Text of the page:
With the rise of farmers’ markets and community-supported agriculture, and the release of books like Michael Pollan’s “The Omnivore’s Dilemma’’ and Barbara Kingsolver’s “Animal, Vegetable, Miracle,’’ the drumbeat that people should be eating healthily, locally, and sustainably has gotten louder and more insistent. “The American Way of Eating’’ is journalist Tracie McMillan’s riposte to the argument that Americans need to eat better. Of course we should - and most people want to, she writes. But how can we? What are the stumbling blocks?
McMillan spent six months undercover in America’s food industry, living on the wages she was able to scrape together and trying to answer these questions from two different angles: by seeking to understand how food in America is grown, sold, cooked, and eaten, and what eating decisions people working in the food industry, living under great economic pressure, make for themselves.
Her first stop is California, where she finds jobs picking peaches, grapes, and garlic. With her pay tied to how much she gathers - $22 for a half-ton crate of peaches; $2 for a cardboard flat of grapes; $1.50 for a five-gallon bucket of garlic - she’s able to eke out an average of $153 a week. As she gets to know other farmhands - many of them undocumented immigrants from Mexico (during her two months picking, McMillan writes, she never meets another Caucasian working in the fields) - she gives us a sense, in quick brush strokes, of what their lives are like and how they try to make ends meet. Some live with a half-dozen others in a garage; others rise at 3 a.m. to prepare and sell food to workers just getting off their shifts.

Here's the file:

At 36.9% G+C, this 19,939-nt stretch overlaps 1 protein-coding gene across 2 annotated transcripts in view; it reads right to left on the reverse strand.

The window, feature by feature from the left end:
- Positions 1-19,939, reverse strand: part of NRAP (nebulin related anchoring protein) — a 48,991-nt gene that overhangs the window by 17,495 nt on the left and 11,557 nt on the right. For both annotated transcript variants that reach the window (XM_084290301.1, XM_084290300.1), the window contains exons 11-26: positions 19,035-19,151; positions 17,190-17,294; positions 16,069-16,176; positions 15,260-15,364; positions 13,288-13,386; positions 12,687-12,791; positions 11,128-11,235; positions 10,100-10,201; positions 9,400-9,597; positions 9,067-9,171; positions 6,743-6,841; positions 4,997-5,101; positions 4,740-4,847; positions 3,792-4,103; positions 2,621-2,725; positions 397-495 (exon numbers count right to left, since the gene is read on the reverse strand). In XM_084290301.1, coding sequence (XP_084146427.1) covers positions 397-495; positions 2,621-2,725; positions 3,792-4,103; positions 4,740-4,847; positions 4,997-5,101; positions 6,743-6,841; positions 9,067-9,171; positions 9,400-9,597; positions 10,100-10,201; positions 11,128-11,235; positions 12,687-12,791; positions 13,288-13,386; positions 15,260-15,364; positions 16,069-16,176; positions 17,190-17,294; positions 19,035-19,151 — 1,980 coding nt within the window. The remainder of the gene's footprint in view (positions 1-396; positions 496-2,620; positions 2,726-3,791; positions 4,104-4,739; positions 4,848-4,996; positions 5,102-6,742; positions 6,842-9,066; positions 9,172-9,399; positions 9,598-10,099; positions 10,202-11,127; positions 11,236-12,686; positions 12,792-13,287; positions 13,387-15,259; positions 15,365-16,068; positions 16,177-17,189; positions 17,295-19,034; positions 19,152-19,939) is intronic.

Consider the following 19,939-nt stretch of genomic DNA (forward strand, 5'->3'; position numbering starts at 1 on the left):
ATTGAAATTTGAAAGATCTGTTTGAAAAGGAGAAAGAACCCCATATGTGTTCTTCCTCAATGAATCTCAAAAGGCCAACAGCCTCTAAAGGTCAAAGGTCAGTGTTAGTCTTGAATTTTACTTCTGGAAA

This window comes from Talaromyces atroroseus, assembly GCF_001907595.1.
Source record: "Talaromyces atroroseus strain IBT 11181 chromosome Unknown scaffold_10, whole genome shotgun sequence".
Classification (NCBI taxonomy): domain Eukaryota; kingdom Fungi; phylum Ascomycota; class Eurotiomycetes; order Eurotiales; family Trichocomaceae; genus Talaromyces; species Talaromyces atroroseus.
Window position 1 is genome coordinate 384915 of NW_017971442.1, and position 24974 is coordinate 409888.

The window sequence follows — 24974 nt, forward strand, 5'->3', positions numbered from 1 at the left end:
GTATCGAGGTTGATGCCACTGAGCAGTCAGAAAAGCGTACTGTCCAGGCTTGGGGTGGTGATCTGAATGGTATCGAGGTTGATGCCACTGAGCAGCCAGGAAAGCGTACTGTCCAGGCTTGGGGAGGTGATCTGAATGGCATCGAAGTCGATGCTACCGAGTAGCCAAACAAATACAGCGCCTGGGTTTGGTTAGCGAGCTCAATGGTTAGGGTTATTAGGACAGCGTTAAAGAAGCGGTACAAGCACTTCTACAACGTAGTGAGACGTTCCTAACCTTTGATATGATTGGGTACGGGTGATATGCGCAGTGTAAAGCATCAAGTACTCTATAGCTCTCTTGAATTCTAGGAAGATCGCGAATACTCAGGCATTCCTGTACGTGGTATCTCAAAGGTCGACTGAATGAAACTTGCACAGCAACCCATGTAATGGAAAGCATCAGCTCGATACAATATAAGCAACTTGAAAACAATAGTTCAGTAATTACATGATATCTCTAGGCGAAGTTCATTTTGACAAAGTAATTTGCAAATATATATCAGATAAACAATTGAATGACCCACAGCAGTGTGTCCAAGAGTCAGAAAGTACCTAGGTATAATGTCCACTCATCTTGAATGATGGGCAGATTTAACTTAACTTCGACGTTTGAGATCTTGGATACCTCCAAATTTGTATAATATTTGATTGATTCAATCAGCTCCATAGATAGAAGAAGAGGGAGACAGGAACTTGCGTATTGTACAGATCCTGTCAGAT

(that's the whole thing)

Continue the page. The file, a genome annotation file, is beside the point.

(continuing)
From the fields, she moves on to the grocery and produce departments of Walmart, the company that sells more than a quarter of all groceries in America and thus has a huge influence on how food is grown, distributed, and priced. McMillan shows how these supersize supermarkets bring consumers in by slashing prices on packaged, processed foods that can sit on the shelves for years while leaving prices of fruits and vegetables relatively high. And her descriptions of her work “crisping,’’ or removing rotten leaves and stems before putting items back on the shelf, may change readers’ perceptions of those water-frosted aisles of glittering produce. She also shows how giant, competitive stores like Walmart contribute to the phenomenon of “food deserts’’ - large areas, often in inner cities, where residents have few or no shopping options beyond convenience stores.
McMillan’s last stop is working in the kitchen at Applebee’s, the world’s largest sit-down restaurant chain, where she finds that cooking involves a lot of microwaving pre-portioned food in plastic bags, and then mixing it with sauce scooped out of plastic containers. It’s there, working 40 hours a week for $8 an hour, that she comes to understand why many Americans rely on cheap, easy-to-cook, processed food. “I remember feeling frustrated, even angry, at the fact that my low wages meant that . . . basic functions of human life - procuring fresh food and having time to cook it - were nearly out of my reach,’’ she writes.
This passage hints at a tension in the book: Though McMillan’s account sheds light on the lives of her co-workers, the book’s narrative is really about her own experiences and hardships. She acknowledges that she can enter and exit these low-income jobs at will while her co-workers are stuck there, so the complaints and desperation she expresses often fall flat.
Her tone is surer when she uses data to build her book’s main argument, which is both clear and essential: In America, for a whole host of reasons, “[e]ating poorly is easier than eating well.’’ Until we change that equation, through policy changes large and small, no amount of telling people they should buy from their local farmer will make enough of a difference.